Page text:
He tried to fix this later, adding wind and light to the sphereshifted concoction. The wind was a spate of genius after noticing the branches of an umbrella tree swaying in the breeze, but the light was whim; it seemed apt.
Jonathan didn’t move much, but Sanford chalked it up to a stubborn disposition and unwillingness to adapt to change. Still, he moved, and with effort conversed, berating the Archaic for his magnificent efforts.
Around that time Sanford took up ventriloquism and learn to spindle fine threads the likes of which puppeteers used for fantoccini.
Jonathan never appreciated the puppet plays, but after a year as a toy he ceased functioning, anyways.
The Archaic repeated his experiment with animals to ensure he understood the process. Finalizing that, he decided he’d best get to work on the children’s toys. How long since his last batch of gifts?
He couldn’t recall, but that boy who’d visited, the only one in years―Lancer?–he seemed a good start. Rambling about his family and little sister, he’d lauded her as an angel. She would be the first to receive Sanford’s wondrous gift.
His plan went into motion.
Rain fell in sheets. Caught in the Umbral Stand’s canopy, water pooled on each tree’s leaves and coalesced into raindrops the size of marbles. The pitter-patter of rain, like myriad tiny footfalls, overwhelmed the night noises.
The Archaic looked up, wiping his face. Water drenched his lantern, seeking the flame within. Raindrops hissed, vaporized by the fire, and the lantern dimmed, but remained luminant enough to reveal the immediate area around the Archaic.
Lancer sprung into action, though with less spring than he wanted. Ankle still aching, and Rei in his lap, he eased her towards Francine and hauled himself to his feet using the tree behind him as leverage. Pain shot through his foot, reaching for his knee. Before the Archaic could finish wiping rain from his cheek, Lancer launched himself at the man.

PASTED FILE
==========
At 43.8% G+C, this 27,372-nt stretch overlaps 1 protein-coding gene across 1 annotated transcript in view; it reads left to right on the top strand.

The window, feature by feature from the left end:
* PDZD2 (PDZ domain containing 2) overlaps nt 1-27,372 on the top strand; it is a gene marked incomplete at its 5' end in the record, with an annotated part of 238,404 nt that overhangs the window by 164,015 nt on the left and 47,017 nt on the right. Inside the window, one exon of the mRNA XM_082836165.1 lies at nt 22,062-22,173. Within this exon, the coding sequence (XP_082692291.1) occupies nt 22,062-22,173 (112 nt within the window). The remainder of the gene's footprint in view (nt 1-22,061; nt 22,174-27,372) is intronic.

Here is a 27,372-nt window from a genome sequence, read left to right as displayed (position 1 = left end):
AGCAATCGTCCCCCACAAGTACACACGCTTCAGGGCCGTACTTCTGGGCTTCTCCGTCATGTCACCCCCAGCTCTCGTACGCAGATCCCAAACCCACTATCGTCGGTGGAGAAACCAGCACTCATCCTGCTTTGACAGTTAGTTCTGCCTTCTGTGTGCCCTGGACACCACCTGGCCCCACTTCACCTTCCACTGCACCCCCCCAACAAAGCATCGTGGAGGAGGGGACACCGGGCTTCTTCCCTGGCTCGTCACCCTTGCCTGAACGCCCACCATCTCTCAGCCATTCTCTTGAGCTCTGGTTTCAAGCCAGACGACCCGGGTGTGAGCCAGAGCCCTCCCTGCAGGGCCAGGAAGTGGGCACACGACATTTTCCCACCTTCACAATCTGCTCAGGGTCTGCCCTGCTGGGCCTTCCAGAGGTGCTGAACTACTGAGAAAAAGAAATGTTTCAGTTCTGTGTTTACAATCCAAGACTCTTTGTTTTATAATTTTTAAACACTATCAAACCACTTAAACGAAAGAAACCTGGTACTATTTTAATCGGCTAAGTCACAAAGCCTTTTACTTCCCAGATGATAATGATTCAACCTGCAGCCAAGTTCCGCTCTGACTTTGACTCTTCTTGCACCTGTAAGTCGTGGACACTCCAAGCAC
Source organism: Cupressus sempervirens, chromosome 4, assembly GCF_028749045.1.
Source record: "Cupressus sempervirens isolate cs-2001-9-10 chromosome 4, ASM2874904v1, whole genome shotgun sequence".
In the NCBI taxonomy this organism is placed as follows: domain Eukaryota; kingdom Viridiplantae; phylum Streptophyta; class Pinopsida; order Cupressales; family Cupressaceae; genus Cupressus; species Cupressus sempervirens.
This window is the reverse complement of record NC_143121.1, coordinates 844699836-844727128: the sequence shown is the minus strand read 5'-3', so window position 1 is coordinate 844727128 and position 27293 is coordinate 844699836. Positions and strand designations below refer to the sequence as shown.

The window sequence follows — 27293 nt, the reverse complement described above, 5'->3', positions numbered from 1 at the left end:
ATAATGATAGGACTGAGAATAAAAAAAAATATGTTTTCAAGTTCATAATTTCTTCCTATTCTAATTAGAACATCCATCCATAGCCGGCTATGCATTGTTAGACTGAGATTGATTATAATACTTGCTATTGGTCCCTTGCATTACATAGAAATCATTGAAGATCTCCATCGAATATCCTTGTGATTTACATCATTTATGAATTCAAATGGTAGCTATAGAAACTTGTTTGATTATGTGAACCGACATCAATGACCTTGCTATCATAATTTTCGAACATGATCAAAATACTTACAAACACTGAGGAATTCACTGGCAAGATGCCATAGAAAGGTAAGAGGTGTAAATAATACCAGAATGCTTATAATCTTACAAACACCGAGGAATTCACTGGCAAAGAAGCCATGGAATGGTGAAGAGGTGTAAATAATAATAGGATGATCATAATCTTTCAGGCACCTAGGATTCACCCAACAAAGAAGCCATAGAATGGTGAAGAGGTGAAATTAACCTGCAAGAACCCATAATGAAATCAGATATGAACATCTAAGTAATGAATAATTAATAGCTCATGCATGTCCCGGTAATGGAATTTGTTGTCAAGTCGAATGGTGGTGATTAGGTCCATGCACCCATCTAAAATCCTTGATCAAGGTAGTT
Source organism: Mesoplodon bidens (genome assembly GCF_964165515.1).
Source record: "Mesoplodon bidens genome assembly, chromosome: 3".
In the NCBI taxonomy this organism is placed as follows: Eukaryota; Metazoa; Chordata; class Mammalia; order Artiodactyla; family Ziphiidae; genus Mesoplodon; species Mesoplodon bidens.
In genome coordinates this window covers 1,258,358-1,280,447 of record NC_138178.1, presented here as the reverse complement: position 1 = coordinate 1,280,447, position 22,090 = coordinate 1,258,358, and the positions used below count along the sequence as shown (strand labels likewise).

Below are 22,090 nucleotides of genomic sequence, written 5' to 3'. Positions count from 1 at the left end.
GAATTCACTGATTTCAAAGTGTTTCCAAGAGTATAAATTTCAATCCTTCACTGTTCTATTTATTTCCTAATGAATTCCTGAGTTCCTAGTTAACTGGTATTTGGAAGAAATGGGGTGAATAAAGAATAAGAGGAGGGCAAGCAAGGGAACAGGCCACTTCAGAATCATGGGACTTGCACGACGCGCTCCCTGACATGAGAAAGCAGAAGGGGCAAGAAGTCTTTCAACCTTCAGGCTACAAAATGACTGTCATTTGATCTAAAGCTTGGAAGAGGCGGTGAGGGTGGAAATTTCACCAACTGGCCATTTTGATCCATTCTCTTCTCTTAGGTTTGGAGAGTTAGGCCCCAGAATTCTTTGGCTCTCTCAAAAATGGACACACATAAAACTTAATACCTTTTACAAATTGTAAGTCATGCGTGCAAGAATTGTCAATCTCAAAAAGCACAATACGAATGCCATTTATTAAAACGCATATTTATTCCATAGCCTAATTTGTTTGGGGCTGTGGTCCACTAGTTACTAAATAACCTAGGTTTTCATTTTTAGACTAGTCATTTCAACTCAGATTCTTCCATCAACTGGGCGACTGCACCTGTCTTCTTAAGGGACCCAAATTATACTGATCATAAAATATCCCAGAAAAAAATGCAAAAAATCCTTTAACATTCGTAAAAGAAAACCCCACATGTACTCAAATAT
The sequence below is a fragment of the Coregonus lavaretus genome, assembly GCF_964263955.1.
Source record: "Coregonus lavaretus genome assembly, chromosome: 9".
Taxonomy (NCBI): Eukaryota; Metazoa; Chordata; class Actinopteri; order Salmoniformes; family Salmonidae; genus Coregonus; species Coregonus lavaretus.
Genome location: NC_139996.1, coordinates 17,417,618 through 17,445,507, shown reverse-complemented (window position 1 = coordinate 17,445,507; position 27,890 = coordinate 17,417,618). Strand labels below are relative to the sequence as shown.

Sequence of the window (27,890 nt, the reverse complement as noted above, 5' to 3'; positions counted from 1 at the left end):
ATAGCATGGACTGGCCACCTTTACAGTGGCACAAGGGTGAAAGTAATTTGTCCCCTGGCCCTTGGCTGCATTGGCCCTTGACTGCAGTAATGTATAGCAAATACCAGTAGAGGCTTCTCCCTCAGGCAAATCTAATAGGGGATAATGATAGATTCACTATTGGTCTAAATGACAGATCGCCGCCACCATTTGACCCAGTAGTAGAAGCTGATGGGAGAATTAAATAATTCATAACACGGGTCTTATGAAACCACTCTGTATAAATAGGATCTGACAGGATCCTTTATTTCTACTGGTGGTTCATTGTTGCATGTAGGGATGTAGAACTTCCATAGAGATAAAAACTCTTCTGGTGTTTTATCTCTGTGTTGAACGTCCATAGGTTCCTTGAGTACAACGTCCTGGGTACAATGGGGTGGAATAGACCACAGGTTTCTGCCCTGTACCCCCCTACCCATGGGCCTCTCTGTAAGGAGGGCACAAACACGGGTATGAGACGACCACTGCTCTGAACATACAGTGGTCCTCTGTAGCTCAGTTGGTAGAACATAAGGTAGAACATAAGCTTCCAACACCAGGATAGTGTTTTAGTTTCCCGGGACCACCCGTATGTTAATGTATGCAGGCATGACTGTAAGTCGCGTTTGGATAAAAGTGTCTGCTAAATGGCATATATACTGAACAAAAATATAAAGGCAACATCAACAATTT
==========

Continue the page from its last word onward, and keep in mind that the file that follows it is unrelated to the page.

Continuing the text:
Stumbling, the Archaic toppled backwards. His lantern clattered to the ground, the wick’s flame dwindling. Hair slick and stuck to his face from the unexpected torrential downpour, Lancer swung a blind fist in the Archaic’s direction.
The tinkering man caught Lancer’s knuckles in his palm and shoved the attack away. Without surprise, Lancer had no advantage. The Archaic twisted his body, tossing Lancer to the ground. With a lurch, the boy found himself with a face full of mud and leaves.
The Archaic hobbled, meaning to stand, but Lancer grabbed his ankle. Pulling with all his strength, he managed to heave the man back onto the ground. A temporary win, as the Archaic simply kicked at his head until he let go and then rose once more.
Water invaded the confines of the dropped lantern, dousing the flame. Night overcame them.
Lancer saw nothing, but he heard sloshing footsteps from the Archaic. The man moved tentatively, careful not to fall. Lancer rolled to the side right before a kick aimed for his shoulder would have connected. A rush of wind and water whooshed past his ear. Whatever assault he’d avoided, it wasn’t enough to deter the Archaic, though.
The recluse stopped, listened, waited. When none of that revealed Lancer’s vicinity, he kicked wildly around, spraying water and dirt in all directions. A splash caught Lancer in the face. He bit down, teeth grinding, determined.
He would live. He wouldn’t accept anything else.